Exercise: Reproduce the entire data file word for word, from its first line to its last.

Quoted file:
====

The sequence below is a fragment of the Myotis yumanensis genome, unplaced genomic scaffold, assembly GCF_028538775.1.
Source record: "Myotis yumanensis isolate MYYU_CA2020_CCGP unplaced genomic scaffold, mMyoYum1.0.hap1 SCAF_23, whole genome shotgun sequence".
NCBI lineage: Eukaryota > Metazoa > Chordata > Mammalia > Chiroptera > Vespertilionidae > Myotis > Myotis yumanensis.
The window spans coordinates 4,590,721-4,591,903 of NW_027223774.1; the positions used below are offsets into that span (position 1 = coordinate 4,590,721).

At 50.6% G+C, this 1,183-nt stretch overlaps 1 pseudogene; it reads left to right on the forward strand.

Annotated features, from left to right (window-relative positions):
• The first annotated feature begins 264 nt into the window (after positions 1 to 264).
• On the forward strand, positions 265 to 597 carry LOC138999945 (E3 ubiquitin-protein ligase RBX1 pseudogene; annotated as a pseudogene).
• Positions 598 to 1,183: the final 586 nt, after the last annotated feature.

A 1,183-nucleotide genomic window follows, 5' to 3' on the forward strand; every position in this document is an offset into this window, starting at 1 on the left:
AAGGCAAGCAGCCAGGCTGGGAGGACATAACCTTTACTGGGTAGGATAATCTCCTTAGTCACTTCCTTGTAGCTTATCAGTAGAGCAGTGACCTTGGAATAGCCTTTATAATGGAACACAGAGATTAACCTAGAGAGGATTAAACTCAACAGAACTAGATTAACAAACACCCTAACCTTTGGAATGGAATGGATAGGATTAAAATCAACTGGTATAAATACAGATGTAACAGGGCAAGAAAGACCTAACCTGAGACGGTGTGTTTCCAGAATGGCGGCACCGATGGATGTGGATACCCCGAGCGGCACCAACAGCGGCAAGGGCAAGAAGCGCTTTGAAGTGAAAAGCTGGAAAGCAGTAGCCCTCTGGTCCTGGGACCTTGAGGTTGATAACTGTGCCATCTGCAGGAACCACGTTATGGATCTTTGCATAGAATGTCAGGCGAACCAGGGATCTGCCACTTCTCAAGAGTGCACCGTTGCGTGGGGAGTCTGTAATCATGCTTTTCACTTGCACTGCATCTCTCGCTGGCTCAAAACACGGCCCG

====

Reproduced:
The sequence below is a fragment of the Myotis yumanensis genome, unplaced genomic scaffold, assembly GCF_028538775.1.
Source record: "Myotis yumanensis isolate MYYU_CA2020_CCGP unplaced genomic scaffold, mMyoYum1.0.hap1 SCAF_23, whole genome shotgun sequence".
NCBI lineage: Eukaryota > Metazoa > Chordata > Mammalia > Chiroptera > Vespertilionidae > Myotis > Myotis yumanensis.
The window spans coordinates 4,590,721-4,591,903 of NW_027223774.1; the positions used below are offsets into that span (position 1 = coordinate 4,590,721).

At 50.6% G+C, this 1,183-nt stretch overlaps 1 pseudogene; it reads left to right on the forward strand.

Annotated features, from left to right (window-relative positions):
• The first annotated feature begins 264 nt into the window (after positions 1 to 264).
• On the forward strand, positions 265 to 597 carry LOC138999945 (E3 ubiquitin-protein ligase RBX1 pseudogene; annotated as a pseudogene).
• Positions 598 to 1,183: the final 586 nt, after the last annotated feature.

A 1,183-nucleotide genomic window follows, 5' to 3' on the forward strand; every position in this document is an offset into this window, starting at 1 on the left:
AAGGCAAGCAGCCAGGCTGGGAGGACATAACCTTTACTGGGTAGGATAATCTCCTTAGTCACTTCCTTGTAGCTTATCAGTAGAGCAGTGACCTTGGAATAGCCTTTATAATGGAACACAGAGATTAACCTAGAGAGGATTAAACTCAACAGAACTAGATTAACAAACACCCTAACCTTTGGAATGGAATGGATAGGATTAAAATCAACTGGTATAAATACAGATGTAACAGGGCAAGAAAGACCTAACCTGAGACGGTGTGTTTCCAGAATGGCGGCACCGATGGATGTGGATACCCCGAGCGGCACCAACAGCGGCAAGGGCAAGAAGCGCTTTGAAGTGAAAAGCTGGAAAGCAGTAGCCCTCTGGTCCTGGGACCTTGAGGTTGATAACTGTGCCATCTGCAGGAACCACGTTATGGATCTTTGCATAGAATGTCAGGCGAACCAGGGATCTGCCACTTCTCAAGAGTGCACCGTTGCGTGGGGAGTCTGTAATCATGCTTTTCACTTGCACTGCATCTCTCGCTGGCTCAAAACACGGCCCG